I met the CEO of Nukutoys at Gen Con and was immediately enthralled by the premise of Monsterology. It’s essentially a card game for the iPad and iPhone. The game is an isometric view of terrain with a series of playing pieces, signified by cards, in a virtual environment. Players collect monsters in blind booster packs of three. The players slaps the card onto the device and, thanks to a special ink, it recognizes the monster and inserts it into the game. This is the new world of collectible card games, merging the digital and the physical.
Monsterology is pretty straightforward. You summon monsters to attack other monsters and conquer the opposing team’s territory. Each monster has a melee or ranged attack, defense, and move rate. You select the creatures you will use from your deck (which in turn was selected from the number of collectible packs you purchased and entered into the system) and then go to war.
You can pinch or zoom into the expansive environments to get a better perspective. You tap a creature to move it. Tapping a creature gives it a move radius or an attack radius, and tapping in those colored circles moves or attacks the opposing creature. In theory, anyway.
The creatures and landscapes are beautifully rendered and accompanied by a stirring orchestral theme. The intercut artwork is drawn from the Monsterology series of books, a sort of pseudo steampunk world of Victorian-era explorers and big game hunters. You hop from continent to continent with your creatures, capturing flags from the opposing team and moving up in rank.
Monsterology’s biggest flaw is the interface itself. There are some cards I simply can’t get recognized by my iPad 2, but perhaps that’s a function of the older hardware. There are also several clipping bugs, like when you accidentally place a catapult on top of a yeti. You unfortunately do not end up with a catapult-carrying yeti, but rather a bug in which you can only fire the catapult and can’t move the yeti. There were several times where I had to restart the game because it locked up.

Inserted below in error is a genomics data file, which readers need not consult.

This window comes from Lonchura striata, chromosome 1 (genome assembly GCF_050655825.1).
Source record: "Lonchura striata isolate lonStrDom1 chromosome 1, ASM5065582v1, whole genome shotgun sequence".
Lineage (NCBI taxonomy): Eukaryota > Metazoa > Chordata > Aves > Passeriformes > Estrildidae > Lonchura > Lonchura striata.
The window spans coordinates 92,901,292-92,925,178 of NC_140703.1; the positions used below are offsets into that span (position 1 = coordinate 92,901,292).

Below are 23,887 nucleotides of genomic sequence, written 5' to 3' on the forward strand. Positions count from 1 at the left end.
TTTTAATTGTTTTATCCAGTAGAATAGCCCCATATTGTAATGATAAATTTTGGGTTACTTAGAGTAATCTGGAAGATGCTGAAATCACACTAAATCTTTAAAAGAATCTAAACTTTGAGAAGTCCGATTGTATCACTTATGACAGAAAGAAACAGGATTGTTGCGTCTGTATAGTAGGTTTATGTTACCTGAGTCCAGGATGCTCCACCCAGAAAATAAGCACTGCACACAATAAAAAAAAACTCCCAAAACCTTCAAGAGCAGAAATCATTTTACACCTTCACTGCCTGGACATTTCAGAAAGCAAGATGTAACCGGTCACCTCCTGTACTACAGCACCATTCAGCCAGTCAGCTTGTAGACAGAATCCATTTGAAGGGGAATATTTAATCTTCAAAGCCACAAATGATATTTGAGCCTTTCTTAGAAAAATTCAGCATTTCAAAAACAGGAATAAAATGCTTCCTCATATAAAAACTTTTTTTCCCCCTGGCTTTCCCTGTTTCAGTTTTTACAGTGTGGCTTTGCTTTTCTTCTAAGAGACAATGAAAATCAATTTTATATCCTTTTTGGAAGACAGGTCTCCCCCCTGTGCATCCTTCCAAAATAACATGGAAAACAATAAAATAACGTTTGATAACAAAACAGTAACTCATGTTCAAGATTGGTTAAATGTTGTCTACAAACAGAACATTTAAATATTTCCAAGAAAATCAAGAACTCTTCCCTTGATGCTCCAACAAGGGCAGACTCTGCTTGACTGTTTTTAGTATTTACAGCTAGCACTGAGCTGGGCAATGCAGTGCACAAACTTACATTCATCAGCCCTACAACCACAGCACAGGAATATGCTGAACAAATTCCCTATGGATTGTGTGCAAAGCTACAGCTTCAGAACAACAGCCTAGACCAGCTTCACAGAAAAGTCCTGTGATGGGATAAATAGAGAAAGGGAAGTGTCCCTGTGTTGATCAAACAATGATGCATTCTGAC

Still, Monsterology has tremendous promise. The catapult, for example, is pulled backward and aimed with a different motion than the other pieces, which makes it really feel like a catapult. Most of the other creatures are pretty straightforward, but the game does get credit for including the bonacon as a creature. You know, the bonnacon, whose claim to fame is its highly caustic, flaming poo.
It’s early in the games development, so Monsterology still has plenty of growing to do. Once it gets the bugs fixed I’m hoping it will be a foundational work in the evolution of card games in a digital world.
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